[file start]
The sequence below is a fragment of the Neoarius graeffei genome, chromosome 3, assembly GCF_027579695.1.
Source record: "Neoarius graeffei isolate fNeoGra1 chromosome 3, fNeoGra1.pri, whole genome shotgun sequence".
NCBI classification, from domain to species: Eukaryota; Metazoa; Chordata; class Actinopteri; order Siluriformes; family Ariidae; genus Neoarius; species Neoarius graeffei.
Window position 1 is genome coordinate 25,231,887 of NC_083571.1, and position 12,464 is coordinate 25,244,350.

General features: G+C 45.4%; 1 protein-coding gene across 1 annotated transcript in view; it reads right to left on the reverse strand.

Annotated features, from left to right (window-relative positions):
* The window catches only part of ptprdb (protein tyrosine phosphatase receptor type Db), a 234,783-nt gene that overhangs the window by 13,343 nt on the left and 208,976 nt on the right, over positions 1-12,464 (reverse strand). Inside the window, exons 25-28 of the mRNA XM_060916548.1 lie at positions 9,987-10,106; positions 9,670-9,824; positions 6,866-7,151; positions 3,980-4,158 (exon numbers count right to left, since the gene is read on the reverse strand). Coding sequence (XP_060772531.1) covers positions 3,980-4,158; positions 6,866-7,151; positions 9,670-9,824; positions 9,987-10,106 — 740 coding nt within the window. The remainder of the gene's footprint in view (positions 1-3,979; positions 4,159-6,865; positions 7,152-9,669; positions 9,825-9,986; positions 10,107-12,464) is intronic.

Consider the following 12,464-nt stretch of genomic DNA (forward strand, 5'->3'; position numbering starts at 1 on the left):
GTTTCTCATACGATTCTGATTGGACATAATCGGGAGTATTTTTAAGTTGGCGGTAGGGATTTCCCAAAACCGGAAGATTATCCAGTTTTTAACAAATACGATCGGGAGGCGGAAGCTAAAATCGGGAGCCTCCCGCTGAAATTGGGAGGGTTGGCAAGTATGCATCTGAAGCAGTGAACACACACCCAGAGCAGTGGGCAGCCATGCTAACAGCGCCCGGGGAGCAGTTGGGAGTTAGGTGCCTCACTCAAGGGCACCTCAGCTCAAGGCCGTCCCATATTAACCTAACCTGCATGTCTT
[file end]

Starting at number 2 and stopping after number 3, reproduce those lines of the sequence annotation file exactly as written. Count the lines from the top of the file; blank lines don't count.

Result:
Source record: "Neoarius graeffei isolate fNeoGra1 chromosome 3, fNeoGra1.pri, whole genome shotgun sequence".
NCBI classification, from domain to species: Eukaryota; Metazoa; Chordata; class Actinopteri; order Siluriformes; family Ariidae; genus Neoarius; species Neoarius graeffei.